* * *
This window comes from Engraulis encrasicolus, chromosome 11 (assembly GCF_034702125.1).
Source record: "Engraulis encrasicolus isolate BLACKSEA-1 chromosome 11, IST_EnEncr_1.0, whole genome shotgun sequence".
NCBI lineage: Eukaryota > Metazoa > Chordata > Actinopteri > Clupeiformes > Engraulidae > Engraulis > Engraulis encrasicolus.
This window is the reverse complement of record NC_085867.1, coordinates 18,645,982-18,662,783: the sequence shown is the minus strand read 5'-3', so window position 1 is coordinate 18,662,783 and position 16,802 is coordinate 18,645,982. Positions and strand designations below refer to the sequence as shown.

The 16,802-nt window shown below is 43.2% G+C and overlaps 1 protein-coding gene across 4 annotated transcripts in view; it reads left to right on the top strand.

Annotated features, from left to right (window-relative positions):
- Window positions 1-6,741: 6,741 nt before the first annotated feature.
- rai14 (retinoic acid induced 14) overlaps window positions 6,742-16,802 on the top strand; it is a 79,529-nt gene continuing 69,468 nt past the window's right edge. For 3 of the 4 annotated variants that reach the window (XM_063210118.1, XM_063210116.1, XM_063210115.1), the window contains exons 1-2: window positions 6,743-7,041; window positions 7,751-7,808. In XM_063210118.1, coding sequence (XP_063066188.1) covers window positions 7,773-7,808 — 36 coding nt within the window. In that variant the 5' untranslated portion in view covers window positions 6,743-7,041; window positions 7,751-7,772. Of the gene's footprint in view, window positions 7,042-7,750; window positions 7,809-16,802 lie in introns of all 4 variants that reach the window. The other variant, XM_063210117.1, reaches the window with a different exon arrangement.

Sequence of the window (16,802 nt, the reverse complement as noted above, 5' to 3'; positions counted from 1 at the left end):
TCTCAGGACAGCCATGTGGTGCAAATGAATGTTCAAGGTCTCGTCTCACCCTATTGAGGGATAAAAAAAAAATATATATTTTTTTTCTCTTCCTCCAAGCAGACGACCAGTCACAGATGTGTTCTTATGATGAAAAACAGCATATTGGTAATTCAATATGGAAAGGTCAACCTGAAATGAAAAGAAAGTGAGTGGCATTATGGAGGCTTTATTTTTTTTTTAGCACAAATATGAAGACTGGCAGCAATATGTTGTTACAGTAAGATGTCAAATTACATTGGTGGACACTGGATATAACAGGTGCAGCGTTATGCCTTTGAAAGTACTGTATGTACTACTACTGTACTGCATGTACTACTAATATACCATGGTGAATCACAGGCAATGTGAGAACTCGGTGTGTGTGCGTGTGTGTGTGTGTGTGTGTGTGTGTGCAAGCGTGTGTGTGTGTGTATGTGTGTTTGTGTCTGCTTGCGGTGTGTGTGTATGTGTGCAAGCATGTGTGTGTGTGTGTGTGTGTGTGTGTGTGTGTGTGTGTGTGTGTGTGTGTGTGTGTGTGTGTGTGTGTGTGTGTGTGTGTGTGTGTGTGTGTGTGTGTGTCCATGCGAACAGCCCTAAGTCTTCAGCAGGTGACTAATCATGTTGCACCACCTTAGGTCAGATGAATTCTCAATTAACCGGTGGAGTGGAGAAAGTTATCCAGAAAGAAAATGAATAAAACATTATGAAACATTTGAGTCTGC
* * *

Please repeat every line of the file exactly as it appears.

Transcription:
This window comes from Engraulis encrasicolus, chromosome 11 (assembly GCF_034702125.1).
Source record: "Engraulis encrasicolus isolate BLACKSEA-1 chromosome 11, IST_EnEncr_1.0, whole genome shotgun sequence".
NCBI lineage: Eukaryota > Metazoa > Chordata > Actinopteri > Clupeiformes > Engraulidae > Engraulis > Engraulis encrasicolus.
This window is the reverse complement of record NC_085867.1, coordinates 18,645,982-18,662,783: the sequence shown is the minus strand read 5'-3', so window position 1 is coordinate 18,662,783 and position 16,802 is coordinate 18,645,982. Positions and strand designations below refer to the sequence as shown.

The 16,802-nt window shown below is 43.2% G+C and overlaps 1 protein-coding gene across 4 annotated transcripts in view; it reads left to right on the top strand.

Annotated features, from left to right (window-relative positions):
- Window positions 1-6,741: 6,741 nt before the first annotated feature.
- rai14 (retinoic acid induced 14) overlaps window positions 6,742-16,802 on the top strand; it is a 79,529-nt gene continuing 69,468 nt past the window's right edge. For 3 of the 4 annotated variants that reach the window (XM_063210118.1, XM_063210116.1, XM_063210115.1), the window contains exons 1-2: window positions 6,743-7,041; window positions 7,751-7,808. In XM_063210118.1, coding sequence (XP_063066188.1) covers window positions 7,773-7,808 — 36 coding nt within the window. In that variant the 5' untranslated portion in view covers window positions 6,743-7,041; window positions 7,751-7,772. Of the gene's footprint in view, window positions 7,042-7,750; window positions 7,809-16,802 lie in introns of all 4 variants that reach the window. The other variant, XM_063210117.1, reaches the window with a different exon arrangement.

Sequence of the window (16,802 nt, the reverse complement as noted above, 5' to 3'; positions counted from 1 at the left end):
TCTCAGGACAGCCATGTGGTGCAAATGAATGTTCAAGGTCTCGTCTCACCCTATTGAGGGATAAAAAAAAAATATATATTTTTTTTCTCTTCCTCCAAGCAGACGACCAGTCACAGATGTGTTCTTATGATGAAAAACAGCATATTGGTAATTCAATATGGAAAGGTCAACCTGAAATGAAAAGAAAGTGAGTGGCATTATGGAGGCTTTATTTTTTTTTTAGCACAAATATGAAGACTGGCAGCAATATGTTGTTACAGTAAGATGTCAAATTACATTGGTGGACACTGGATATAACAGGTGCAGCGTTATGCCTTTGAAAGTACTGTATGTACTACTACTGTACTGCATGTACTACTAATATACCATGGTGAATCACAGGCAATGTGAGAACTCGGTGTGTGTGCGTGTGTGTGTGTGTGTGTGTGTGTGTGCAAGCGTGTGTGTGTGTGTATGTGTGTTTGTGTCTGCTTGCGGTGTGTGTGTATGTGTGCAAGCATGTGTGTGTGTGTGTGTGTGTGTGTGTGTGTGTGTGTGTGTGTGTGTGTGTGTGTGTGTGTGTGTGTGTGTGTGTGTGTGTGTGTGTGTGTGTGTGTGTGTCCATGCGAACAGCCCTAAGTCTTCAGCAGGTGACTAATCATGTTGCACCACCTTAGGTCAGATGAATTCTCAATTAACCGGTGGAGTGGAGAAAGTTATCCAGAAAGAAAATGAATAAAACATTATGAAACATTTGAGTCTGC